m. 4 Nov 1611
m. abt 1626
Facts and Events
About Isaac Allerton
Isaac Allerton was one of the 104 passengers on the Mayflower in 1620, and one of 24 families to leave descendants. He was the 5th signer of the Mayflower Compact.
Allerton was a member of the Pilgrim church at Leiden from sometime before November 1611 when he married there. He rose to prominence among the Pilgrim leaders, serving as Bradford's assistant governor, negotiating with the colony's creditors, and engaging in numerous business ventures.
On September 26, 1636 Isaac made a deposition in Boston stating he was aged about 53 years, and better documented sources such as Great Migration and Mayflower Familes consider his origins unknown. NEHGR 44:290 suggests, with no additional evidence, that the parents of Isaac and Sarah may be Edward Allerton & Rose Davis who were married 14 Feb. 1579/80, St. Dionis Backchurch, London, England.
Allerton was recorded in Leyden records as having been a tailor from London. He was in Leyden before November 1611, when he married Mary Norris.
In Leyden, he was one of the three upon whom the privilege of citizenship was conferred by the city of Leyden on February 5, 1614, with William Bradford, later Governor of the Plymouth colony, and Degory Priest, his brother-in-law.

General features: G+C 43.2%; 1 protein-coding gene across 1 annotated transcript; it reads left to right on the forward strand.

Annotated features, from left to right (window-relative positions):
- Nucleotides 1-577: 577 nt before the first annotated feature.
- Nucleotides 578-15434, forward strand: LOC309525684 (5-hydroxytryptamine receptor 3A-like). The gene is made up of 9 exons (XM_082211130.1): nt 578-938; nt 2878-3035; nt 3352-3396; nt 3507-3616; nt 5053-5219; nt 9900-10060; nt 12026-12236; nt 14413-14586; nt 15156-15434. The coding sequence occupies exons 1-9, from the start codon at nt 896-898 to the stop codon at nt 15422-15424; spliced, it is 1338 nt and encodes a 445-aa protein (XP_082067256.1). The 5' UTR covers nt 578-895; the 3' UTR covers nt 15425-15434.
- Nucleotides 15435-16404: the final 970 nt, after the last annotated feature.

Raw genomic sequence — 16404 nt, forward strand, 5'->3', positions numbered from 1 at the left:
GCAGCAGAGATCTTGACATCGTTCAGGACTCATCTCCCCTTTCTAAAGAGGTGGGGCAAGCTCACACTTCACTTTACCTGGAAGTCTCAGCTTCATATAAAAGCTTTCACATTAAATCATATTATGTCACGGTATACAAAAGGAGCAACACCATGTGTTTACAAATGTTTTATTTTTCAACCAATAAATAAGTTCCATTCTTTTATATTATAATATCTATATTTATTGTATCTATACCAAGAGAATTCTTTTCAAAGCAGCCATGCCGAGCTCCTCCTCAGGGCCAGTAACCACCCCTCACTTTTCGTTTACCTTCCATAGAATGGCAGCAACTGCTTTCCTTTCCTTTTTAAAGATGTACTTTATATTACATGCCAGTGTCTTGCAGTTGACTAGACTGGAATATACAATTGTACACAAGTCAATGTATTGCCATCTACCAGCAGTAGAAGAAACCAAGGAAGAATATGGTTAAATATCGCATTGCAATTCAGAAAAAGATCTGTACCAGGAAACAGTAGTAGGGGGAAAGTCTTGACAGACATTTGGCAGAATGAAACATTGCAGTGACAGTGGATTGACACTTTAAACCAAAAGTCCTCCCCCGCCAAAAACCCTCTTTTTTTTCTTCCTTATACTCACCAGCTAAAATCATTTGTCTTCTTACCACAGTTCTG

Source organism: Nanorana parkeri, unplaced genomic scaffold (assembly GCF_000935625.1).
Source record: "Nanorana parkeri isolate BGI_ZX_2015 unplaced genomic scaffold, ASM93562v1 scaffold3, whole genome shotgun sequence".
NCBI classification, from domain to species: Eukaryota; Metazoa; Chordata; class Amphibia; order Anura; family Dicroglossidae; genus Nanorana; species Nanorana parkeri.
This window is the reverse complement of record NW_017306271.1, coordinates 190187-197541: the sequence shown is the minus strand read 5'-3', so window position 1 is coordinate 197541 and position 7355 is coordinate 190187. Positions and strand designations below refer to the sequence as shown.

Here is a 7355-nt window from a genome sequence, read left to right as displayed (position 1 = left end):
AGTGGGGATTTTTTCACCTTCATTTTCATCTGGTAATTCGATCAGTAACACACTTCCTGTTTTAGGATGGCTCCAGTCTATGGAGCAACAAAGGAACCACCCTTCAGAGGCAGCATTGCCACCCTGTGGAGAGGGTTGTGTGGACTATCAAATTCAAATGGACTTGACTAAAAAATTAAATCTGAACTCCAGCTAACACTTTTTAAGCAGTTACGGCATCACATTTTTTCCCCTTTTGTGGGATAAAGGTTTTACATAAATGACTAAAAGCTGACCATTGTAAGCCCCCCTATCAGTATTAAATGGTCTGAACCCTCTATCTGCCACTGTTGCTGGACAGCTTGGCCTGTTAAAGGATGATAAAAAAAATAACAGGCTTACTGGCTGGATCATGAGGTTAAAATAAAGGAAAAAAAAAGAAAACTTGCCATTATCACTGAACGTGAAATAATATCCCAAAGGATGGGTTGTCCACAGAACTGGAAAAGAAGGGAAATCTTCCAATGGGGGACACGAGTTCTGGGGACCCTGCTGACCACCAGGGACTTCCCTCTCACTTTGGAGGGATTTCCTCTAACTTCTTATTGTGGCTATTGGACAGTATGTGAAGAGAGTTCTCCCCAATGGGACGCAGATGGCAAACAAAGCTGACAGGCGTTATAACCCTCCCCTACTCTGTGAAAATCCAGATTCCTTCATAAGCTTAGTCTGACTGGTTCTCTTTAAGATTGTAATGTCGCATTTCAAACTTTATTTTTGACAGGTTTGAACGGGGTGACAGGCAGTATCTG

Isaac and Mary had three children in Leyden in the 1610s - Barthlomew, Remember, and Mary - who accompanied them on the Mayflower. His wife Mary died the first winter, leaving him a widower with three young children. He eventually married William Brewster's daughter Fear, who in turn died in the smallpox epidemic in 1634. They had one son, Isaac Jr.
William Bradford included in his 1650 account of what had happened to the Mayflower passengers: "Mr Isaack Allerton, and Mary his wife; with .3. children Bartholomew, Remember, and Mary. and a servant boy, John Hooke." He later wrote "Mr. Allerton his wife died with the first, and his servant John Hooke. His son Bartle is married in England but I know not how many children he hath. His daughter Remember is married at Salem and hath three or four children living. And his daughter Mary is married here and hath four children. Himself married again with the daughter of Mr. Brewster and hath one son living by her, but she is long since dead. And he is married again and hath left this place long ago. So I account his increase to be eight, besides his sons in England."
Isaac was the brother of Sarah Allerton, wife of Degory Priest.
In early 1621, after the death of John Carver, William Bradford was chosen Governor, and "Isaac Allerton was chosen to be an assistant unto him who, by renewed election every year, continued sundry years together" 
"Mr." Isaac Allerton appears on the 1623 division of land list, the only man listed as a "Mr."